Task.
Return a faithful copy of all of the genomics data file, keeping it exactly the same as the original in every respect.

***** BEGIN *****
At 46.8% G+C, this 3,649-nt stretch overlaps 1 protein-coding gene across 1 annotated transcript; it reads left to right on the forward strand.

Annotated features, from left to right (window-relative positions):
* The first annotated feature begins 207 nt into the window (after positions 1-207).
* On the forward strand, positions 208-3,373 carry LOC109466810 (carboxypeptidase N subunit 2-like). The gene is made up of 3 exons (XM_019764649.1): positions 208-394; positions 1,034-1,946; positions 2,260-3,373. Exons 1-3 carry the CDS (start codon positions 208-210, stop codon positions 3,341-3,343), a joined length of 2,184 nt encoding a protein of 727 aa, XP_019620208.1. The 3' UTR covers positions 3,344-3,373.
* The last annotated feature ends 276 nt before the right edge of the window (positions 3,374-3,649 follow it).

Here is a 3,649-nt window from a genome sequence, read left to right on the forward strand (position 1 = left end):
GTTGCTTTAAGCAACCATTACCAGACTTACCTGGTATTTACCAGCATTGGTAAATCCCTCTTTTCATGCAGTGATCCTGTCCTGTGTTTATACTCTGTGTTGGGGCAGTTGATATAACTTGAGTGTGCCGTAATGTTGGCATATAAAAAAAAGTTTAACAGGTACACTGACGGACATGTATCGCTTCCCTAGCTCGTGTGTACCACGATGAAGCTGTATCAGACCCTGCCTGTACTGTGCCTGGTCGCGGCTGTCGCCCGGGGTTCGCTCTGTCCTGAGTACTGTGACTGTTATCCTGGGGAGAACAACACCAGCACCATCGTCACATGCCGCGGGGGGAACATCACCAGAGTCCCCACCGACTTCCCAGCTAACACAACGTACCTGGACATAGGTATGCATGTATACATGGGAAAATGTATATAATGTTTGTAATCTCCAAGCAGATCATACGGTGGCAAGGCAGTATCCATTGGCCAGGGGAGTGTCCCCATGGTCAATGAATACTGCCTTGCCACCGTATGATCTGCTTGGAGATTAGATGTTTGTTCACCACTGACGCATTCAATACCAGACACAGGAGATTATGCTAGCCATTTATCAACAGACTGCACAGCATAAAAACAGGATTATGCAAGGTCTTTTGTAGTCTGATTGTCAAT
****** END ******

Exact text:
At 46.8% G+C, this 3,649-nt stretch overlaps 1 protein-coding gene across 1 annotated transcript; it reads left to right on the forward strand.

Annotated features, from left to right (window-relative positions):
* The first annotated feature begins 207 nt into the window (after positions 1-207).
* On the forward strand, positions 208-3,373 carry LOC109466810 (carboxypeptidase N subunit 2-like). The gene is made up of 3 exons (XM_019764649.1): positions 208-394; positions 1,034-1,946; positions 2,260-3,373. Exons 1-3 carry the CDS (start codon positions 208-210, stop codon positions 3,341-3,343), a joined length of 2,184 nt encoding a protein of 727 aa, XP_019620208.1. The 3' UTR covers positions 3,344-3,373.
* The last annotated feature ends 276 nt before the right edge of the window (positions 3,374-3,649 follow it).

Here is a 3,649-nt window from a genome sequence, read left to right on the forward strand (position 1 = left end):
GTTGCTTTAAGCAACCATTACCAGACTTACCTGGTATTTACCAGCATTGGTAAATCCCTCTTTTCATGCAGTGATCCTGTCCTGTGTTTATACTCTGTGTTGGGGCAGTTGATATAACTTGAGTGTGCCGTAATGTTGGCATATAAAAAAAAGTTTAACAGGTACACTGACGGACATGTATCGCTTCCCTAGCTCGTGTGTACCACGATGAAGCTGTATCAGACCCTGCCTGTACTGTGCCTGGTCGCGGCTGTCGCCCGGGGTTCGCTCTGTCCTGAGTACTGTGACTGTTATCCTGGGGAGAACAACACCAGCACCATCGTCACATGCCGCGGGGGGAACATCACCAGAGTCCCCACCGACTTCCCAGCTAACACAACGTACCTGGACATAGGTATGCATGTATACATGGGAAAATGTATATAATGTTTGTAATCTCCAAGCAGATCATACGGTGGCAAGGCAGTATCCATTGGCCAGGGGAGTGTCCCCATGGTCAATGAATACTGCCTTGCCACCGTATGATCTGCTTGGAGATTAGATGTTTGTTCACCACTGACGCATTCAATACCAGACACAGGAGATTATGCTAGCCATTTATCAACAGACTGCACAGCATAAAAACAGGATTATGCAAGGTCTTTTGTAGTCTGATTGTCAAT